Ensemble vocals in “Fortune Favors The Brave,” “My Strongest Suit,” “Like Father, Like Son,” and “The Gods Love Nubia” in particular reveal a musically strong supporting cast: Deejay Bird (Amonasro), Miguel Cardenas, Stephanie Garrobo, Monica Quinn Gonzales (a standout Nehebka), Alexis Herrera, Ceisley M. Jefferson, Sonya Lincoln, Jazz Madison, James Oronoz, Eric W. Taylor, Jenaé Thompson, Christopher Van Etten (a very effective Pharoah), Susanna Vaughan, Shafik Wahhab, Brenna Wahl, and Tim Woods.

Whiz musical director Allen Everman shares credit for the abovementioned vocal performances, which the cast deliver to prerecorded instrumental tracks (provided by The MT Pit L.L.C.), which sound close to live on the first-rate Candlelight sound system.

 A bevy of colorful costumes, combining the look of Ancient Egypt and Africa with a contemporary flair, are provided by Maine State Music Theatre Costumes, most notably the Lion King-inspired fashion show that accompanies “My Strongest Suit.” Matt Schleicher lights Riverside Community College’s set and properties design with dramatic flair. Cliff and Kat Senior’s wigs are quite well designed too.

Still, certain aspects of Elton John &  Tim Rice’s Aida are tough nuts for a director-choreographer to crack, and here Paul David Bryant is only partially successful. (Janet Renslow is assistant to the director.) The very tonal shifts that make the show’s Original Cast Recording so diverse and satisfying present far greater challenges when telling Aida’s story on stage. The quirky moves of Zoser and his ministers in “Another Pyramid” seem out of place without the directorial vision that made the original production such a success. Nubian dance numbers, on the other hand, work quite well on the Candlelight stage, perhaps because they are rooted in a more realistic time and place.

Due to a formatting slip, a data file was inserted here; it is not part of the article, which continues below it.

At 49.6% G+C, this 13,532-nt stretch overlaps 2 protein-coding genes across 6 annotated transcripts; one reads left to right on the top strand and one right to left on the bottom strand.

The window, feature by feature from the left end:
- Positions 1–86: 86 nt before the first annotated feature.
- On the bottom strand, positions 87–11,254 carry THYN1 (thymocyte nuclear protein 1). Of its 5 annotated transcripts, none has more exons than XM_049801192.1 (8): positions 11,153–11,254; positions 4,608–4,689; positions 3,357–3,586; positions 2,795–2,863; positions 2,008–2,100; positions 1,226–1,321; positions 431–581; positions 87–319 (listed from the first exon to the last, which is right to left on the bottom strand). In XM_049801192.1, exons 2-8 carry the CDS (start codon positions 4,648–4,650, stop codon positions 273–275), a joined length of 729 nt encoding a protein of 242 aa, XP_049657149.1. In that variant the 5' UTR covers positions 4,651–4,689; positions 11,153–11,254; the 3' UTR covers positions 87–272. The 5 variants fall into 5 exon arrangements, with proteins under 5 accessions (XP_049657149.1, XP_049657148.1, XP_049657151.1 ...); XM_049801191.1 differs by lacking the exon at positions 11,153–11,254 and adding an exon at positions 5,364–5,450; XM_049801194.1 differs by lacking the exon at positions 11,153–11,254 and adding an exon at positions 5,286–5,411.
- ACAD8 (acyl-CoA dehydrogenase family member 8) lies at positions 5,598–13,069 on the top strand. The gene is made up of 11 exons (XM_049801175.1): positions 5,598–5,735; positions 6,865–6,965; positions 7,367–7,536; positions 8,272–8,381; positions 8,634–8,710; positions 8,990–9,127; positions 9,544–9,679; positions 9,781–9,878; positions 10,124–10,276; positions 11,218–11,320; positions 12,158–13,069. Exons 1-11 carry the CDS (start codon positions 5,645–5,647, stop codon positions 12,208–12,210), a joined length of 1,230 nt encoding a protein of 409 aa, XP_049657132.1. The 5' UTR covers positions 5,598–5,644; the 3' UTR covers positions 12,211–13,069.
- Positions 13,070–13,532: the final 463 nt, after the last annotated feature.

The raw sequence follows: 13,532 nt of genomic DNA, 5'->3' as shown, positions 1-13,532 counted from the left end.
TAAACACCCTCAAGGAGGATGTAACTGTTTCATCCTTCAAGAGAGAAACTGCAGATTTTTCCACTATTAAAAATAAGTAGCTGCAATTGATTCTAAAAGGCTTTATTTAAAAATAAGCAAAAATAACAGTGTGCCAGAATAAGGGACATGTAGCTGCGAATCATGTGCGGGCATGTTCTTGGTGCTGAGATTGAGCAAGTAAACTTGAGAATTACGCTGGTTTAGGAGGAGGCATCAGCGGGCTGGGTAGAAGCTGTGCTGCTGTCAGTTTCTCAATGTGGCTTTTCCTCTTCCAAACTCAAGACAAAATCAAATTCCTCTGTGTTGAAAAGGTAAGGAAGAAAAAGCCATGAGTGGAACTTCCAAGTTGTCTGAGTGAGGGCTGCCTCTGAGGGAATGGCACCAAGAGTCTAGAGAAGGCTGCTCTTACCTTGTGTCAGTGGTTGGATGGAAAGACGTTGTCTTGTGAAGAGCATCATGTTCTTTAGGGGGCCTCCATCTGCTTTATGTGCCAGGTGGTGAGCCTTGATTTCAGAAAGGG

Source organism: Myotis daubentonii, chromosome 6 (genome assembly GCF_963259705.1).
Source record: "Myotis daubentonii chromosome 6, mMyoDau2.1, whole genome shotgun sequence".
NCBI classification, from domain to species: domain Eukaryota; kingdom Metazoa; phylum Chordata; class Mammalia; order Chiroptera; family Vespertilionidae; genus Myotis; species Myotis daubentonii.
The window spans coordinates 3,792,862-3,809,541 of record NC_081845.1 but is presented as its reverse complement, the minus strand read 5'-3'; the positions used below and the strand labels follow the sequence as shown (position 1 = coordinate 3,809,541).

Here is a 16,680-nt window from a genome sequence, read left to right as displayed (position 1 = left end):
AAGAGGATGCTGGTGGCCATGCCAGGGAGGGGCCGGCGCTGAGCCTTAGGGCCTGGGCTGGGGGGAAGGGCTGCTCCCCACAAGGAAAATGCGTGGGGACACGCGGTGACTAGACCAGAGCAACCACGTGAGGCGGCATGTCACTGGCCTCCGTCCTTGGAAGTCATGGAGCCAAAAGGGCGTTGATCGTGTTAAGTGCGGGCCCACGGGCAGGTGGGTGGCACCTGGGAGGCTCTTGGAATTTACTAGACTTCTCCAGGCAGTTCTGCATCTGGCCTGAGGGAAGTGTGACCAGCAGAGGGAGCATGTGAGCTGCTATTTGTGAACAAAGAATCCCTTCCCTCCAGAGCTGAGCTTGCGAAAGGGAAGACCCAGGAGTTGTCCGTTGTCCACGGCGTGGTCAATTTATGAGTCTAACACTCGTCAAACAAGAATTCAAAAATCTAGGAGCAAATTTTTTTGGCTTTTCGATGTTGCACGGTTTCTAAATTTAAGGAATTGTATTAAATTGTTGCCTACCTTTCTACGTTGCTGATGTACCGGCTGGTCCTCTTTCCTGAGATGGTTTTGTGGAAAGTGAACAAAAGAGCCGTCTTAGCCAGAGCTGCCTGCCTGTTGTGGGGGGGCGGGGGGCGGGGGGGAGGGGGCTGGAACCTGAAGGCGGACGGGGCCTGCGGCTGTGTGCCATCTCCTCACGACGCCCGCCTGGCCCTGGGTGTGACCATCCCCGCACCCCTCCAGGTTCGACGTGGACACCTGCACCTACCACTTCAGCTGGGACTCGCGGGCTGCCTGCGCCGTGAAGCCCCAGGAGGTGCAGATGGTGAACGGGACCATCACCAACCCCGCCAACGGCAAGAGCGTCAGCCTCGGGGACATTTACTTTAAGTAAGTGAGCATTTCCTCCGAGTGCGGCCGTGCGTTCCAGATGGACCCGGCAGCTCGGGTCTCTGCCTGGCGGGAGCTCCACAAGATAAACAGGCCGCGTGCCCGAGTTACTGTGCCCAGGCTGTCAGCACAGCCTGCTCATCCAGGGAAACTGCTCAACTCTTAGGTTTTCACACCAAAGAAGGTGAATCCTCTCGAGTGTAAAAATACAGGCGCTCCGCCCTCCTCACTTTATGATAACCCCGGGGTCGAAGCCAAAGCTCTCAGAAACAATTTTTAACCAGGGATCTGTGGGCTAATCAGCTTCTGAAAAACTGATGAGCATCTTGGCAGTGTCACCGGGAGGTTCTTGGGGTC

Dialog scenes end up the most problematic, particularly for Byrd and Mosteller, whose background is almost exclusively in song and dance. Still, most cast members could have benefitted from greater directorial attention to spoken word scenes. Had Bryant taken a “straight play” approach to Aida’s dialog sequences, story arcs would be more effective, relationships stronger and better motivated, and the production more thoroughly successful.

 Still, following one of Candlelight Pavilion’s scrumptious meals (cocktails, appetizers, entrees, and desserts are to die for and the service courteous and attentive), Aida at the Candlelight makes for one delectable evening of fine cuisine and tuneful musical theater.

Candlelight Pavilion, 455 W. Foothill Blvd., Claremont.

–Steven Stanley
April 21, 2012
Photos: Isaac James Creative